Cast: Chadwick Boseman, Michael B. Jordan, Danai Gurira, Martin Freeman, Angela Bassett, Lupita Nyong’o
Directed by: Ryan Coogler
Written by: Ryan Coogler, Joe Robert Cole
Running Time: 134 Minutes
Reviewed by: Doug Murray

The BLACK PANTHER is Marvel Productions newest hit—I can safely say that as it has grossed around $200 Million in its first full weekend and will probably earn something just south of a Billion Dollars by the time it’s finished its run.  Like all the Marvel films, it is well made, with a good cast, fine acting, and professional directing.

Chadwick Boseman, who debuted as the Panther in ‘CAPTAIN AMERICA: CIVIL WAR’ does a fine job in the dual role of Prince (soon-to-be-King) T’challa and the title character. He has a quiet gravitas that gives is quite appropriate for a king and is athletic enough to be believable when the Panther suit comes into play. His associates–Lupita Nyong’o as Nakia, the young woman T’Challa has long been is enamored with and Danai Gurira (Michonne on THE WALKING DEAD) as the General of his Army—and the most accomplished fighter in Wakanda, are equally fine in their roles.

Wakanda itself is a fairyland—the existence of a mountain of VIBRANIUM, an incredibly rare metal, has led to incredible advances in science—advances that allow the Wakandans to live in peace, screened by hologrammic mountains from the outside world.

The one outsider who has managed to enter Wakanda and steal a quantity of Vibranium is Ulysses Klaue (played by Andy Serkis without motion capture!) T’challa’s first act as King is to bring Klaue—and his Vibranium—back to Wakanda. He fails, but Erik Killmonger (played by Michael B. Jordon, who has been working with Klaue, brings him in. Erik is the son of a Wakandan agent executed by King T’chaka for treason—a child left behind by the King.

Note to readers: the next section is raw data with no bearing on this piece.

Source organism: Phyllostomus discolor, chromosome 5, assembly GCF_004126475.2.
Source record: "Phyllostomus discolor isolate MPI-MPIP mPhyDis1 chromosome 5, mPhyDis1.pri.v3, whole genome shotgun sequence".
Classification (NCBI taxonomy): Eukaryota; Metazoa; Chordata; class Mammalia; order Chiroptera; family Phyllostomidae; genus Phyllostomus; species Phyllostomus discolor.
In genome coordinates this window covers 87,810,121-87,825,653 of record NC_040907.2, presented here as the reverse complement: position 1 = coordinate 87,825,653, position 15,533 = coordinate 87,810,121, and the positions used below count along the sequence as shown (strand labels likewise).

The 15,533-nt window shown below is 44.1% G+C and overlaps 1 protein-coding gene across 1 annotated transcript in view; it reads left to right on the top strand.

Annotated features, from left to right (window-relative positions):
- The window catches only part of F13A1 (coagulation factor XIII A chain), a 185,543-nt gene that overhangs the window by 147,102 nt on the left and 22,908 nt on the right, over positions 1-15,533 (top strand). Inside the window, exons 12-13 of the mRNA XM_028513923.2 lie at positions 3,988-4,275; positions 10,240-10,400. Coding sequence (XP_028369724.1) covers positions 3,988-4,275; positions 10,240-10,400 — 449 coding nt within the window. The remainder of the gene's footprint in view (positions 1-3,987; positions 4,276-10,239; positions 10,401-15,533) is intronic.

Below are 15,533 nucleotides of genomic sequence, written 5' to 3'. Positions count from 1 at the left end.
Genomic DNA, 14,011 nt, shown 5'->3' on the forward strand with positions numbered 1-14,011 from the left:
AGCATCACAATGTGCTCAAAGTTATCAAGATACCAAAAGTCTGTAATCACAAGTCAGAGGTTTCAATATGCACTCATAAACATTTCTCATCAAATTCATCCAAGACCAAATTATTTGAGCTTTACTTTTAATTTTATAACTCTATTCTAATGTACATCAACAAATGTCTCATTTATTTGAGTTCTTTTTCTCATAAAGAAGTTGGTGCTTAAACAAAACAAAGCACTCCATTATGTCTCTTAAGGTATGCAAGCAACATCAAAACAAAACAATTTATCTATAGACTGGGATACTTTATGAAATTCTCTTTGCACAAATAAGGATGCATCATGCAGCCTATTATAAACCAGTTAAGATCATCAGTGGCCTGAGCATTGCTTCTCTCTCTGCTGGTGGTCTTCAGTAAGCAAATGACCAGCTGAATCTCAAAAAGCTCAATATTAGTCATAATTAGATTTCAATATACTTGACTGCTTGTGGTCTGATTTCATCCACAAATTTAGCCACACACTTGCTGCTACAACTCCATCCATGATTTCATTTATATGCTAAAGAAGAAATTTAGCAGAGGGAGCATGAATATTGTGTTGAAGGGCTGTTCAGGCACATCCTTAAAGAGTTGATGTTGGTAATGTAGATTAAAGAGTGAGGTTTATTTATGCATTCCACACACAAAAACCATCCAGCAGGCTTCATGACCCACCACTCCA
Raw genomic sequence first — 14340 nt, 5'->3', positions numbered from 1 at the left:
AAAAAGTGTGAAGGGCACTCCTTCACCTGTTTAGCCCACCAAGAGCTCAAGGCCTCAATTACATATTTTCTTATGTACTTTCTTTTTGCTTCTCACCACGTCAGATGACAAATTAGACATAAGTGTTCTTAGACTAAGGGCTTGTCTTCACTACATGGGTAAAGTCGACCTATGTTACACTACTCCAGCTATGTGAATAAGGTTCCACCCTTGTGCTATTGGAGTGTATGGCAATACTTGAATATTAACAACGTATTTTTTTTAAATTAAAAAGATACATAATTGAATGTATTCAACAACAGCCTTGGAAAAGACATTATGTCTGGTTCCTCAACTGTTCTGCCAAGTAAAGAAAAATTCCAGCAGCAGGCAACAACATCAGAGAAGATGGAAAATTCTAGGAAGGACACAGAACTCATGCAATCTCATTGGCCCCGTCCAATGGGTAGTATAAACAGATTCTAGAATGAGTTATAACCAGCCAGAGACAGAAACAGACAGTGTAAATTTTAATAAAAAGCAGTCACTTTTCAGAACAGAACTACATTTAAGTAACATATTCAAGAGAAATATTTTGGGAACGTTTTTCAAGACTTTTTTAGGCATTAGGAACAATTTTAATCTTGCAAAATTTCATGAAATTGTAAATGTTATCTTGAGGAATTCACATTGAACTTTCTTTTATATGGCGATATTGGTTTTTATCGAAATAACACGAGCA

Alone and without a family, Killmonger becomes a mercenary killer working for the CIA (represented in this film by Martin Freeman’s Everett Ross—the only white face in the country).
Killmonger has a plan—he will challenge T’challa for the throne and, having won it, use its resources to give the downtrodden of the world Wakandan weapons to allow them to rebel against their rulers—after which he will become the King of the World…

It’s an intriguing film—in many ways a modern version of LOST HORIZON, the classic tale of Shangra La, the peaceful city hidden deep in the Himalaya Mountains—except unlike the people of Shangra La, the Wakandans are fully aware of the outside world, with agents in every country. It is through those agents that they are made fully aware of the problems and dangers in that world—the question is, what should they do about it?

As a country wedded to tradition, their inclination is to remain hidden—but Wakandan’s like Nakia believe they should do more. It’s a question of Social Justice—the first time such a thing has reared its head in a Marvel film—and is only partially answered.
THE BLACK PANTHER straddles that fine line between action thriller and political theater, going places that Marvel has never gone before.

Despite that, it’s a beautifully-made film with fine acting and characters that are both believable and likable. I only wish Andy Serkis would have a bit more to do.
Stay through the credits—there are multiple Easter Eggs—and while the main credits credit Stan Lee and Jack Kirby as the creators of the Black Panther, the end credits indicate all the other writers and artists that have developed the character—and his home—over the years.

THE BLACK PANTHER delivers—and adds another jewel to Marvel Production’s crown.

[review]

Our Score

By Timothy Janson

Tim Janson has been an entertainment writer for 20 years whose credits include: Fangoria, City Slab, Newsarama, Collider, The Horror Review, Mania Entertainment, and several others. He is an avid collector of books and swords.

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